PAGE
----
Snagging an interview with a rising star, a sure-to-be It-Girl player like Lola Kirke, is definitely a catch-as-catch-can proposition. Kirke comes from a family that includes papa Simon, the former drummer for Bad Company and Free; mama Lorraine, a vintage boutique shop owner (her store Geminola supplied outfits for HBO’s Sex and the City); and sisters Jemima (one of the featured leads on HBO’s Girls) and Domino (a New York-based doula and musician). My sense of anticipation was quite high, much more so than one might expect for a quick phone chat.
Part of the reason, rather serendipitously, in fact, was a recent article in Forbes spotlighting the world’s highest-paid actresses for 2015. Jennifer Lawrence claims the top spot with $52 million, thanks in large part to starring in The Hunger Games. But far more intriguingly, we find Melissa McCarthy ranked third ($23 million) — a now proven solo star who also works behind the scenes.
I find anecdotal evidence a bit more compelling, especially when it comes to the evidence that can be seen by audiences. Amy Schumer exploded onto the scene, gaining increased exposure from her Comedy Central show Inside Amy Schumer and then her partnering with Judd Apatow for Trainwreck, one of the certifiable hits of the season. The television and film world seems to be in what can best be considered a hopeful early stage of a women’s movement, ready to take over the industry — with Shonda Rhimes programming our network dramas, the continued success of Lena Dunham’s Girls and the steady ascent of Greta Gerwig in the indie realm.
It is Gerwig’s somewhat muted yet quite indelible stamp that triggered my interest in Lola Kirke. Kirke takes the lead in Mistress America, Gerwig’s latest collaboration with Noah Baumbach, where she plays a young college freshman named Tracy. A bit adrift in New York, Tracy hooks up with her soon-to-be stepsister Brooke (Gerwig), a slightly older, flinty and flighty city dweller with too many dreams and too much interest in broadcasting them to bring them to fruition.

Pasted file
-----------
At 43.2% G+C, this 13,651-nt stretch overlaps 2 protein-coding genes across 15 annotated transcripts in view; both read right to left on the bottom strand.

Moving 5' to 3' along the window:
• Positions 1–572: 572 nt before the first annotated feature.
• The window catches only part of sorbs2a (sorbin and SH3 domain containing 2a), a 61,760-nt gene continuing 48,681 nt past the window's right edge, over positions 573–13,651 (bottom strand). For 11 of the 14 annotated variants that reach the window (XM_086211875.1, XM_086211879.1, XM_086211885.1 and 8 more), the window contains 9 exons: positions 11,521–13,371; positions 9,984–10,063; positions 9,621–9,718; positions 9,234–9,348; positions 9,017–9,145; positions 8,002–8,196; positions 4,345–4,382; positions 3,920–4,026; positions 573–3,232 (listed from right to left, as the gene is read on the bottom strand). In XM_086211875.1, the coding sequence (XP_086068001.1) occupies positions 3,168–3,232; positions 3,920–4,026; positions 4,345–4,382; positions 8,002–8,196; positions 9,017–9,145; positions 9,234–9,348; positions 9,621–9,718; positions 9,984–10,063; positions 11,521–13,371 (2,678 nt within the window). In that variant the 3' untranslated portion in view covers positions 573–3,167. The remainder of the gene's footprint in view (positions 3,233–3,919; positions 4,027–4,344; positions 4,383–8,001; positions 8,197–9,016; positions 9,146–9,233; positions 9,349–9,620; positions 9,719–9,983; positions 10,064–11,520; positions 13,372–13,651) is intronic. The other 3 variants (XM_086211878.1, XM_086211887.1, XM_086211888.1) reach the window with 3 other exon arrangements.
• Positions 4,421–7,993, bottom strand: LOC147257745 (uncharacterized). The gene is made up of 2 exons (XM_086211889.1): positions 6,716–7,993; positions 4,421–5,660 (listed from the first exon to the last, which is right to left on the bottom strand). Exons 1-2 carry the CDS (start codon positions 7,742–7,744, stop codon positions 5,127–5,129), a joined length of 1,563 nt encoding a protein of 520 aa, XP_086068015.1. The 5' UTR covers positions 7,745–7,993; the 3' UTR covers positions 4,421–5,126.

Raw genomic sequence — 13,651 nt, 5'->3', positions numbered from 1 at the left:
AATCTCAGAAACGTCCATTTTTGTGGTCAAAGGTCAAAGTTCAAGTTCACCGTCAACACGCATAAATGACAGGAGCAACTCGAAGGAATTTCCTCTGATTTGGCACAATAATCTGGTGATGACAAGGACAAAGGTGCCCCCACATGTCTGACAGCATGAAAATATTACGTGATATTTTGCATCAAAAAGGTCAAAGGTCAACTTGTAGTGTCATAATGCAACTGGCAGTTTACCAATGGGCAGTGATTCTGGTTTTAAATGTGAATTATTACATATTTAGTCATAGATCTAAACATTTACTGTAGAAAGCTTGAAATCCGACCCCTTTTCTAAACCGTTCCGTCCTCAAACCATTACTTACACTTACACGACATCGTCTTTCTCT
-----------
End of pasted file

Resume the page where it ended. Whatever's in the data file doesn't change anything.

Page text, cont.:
The combination of Gerwig and Kirke provides a pointed contrast in styles and attitudes, while also offering intriguing signs for the current representations of women onscreen. Having already spoken with Gerwig, a comedic dervish, in the past, I was willing to move heaven and earth for the chance to catch up with Kirke. I wanted to hear what she, as a relatively new player on the scene, felt about this moment, and what it might mean as we — and, more importantly, she — head into the future.
With Mistress America, Kirke explains that she signed on without having read the full script. During auditions, she got bits and pieces on a need-to-see basis, but she points out, “Noah and Greta’s names attached promises a lot.” She was overcome by how much the script, when she finally got a copy and had a read-through with Baumbach and Gerwig, actually covers. “The dynamic of female friendship — and friendship in general — and the subtext of what it is to be a writer, and the rights of an artist and the rights of a human,” she says. “It was all a part of this offbeat narrative.”
I wanted to focus on women and our current culture, and Kirke didn’t even need me to fully articulate a question before diving right in.
“What I loved about these two characters [Tracy and Brooke], and all of the female characters, really, is that they were not defined by men,” Kirke says. “There are men involved in their lives and their stories — and this is not to say that men aren’t amazing people — but they are not in search of a man or in despair over a man. I think they are people in search of a way to make their identities their own.”
Looking beyond the film, though, I wondered if Kirke might have the same concerns I have often felt when in the midst of what we assume is a watershed moment (seemingly every few years or so for either women or African Americans in the industry). Can such periods be sustained over time?
“Do I think it’s sustainable [for women, currently]?” Kirke asks. “I would only hope that the more voice that we’re given, as women, is something that can’t be taken away. We’ve seen a lot of reverse progress in terms of racial issues over the last 20 years, so perhaps it’s possible. I think, though, in this case, it is a reflection of the times that we’re in and is exciting in a lot of ways, with power being given to minorities and women being — it’s kinda funny to say that we’re a minority, but you know…” (tt stern-enzi)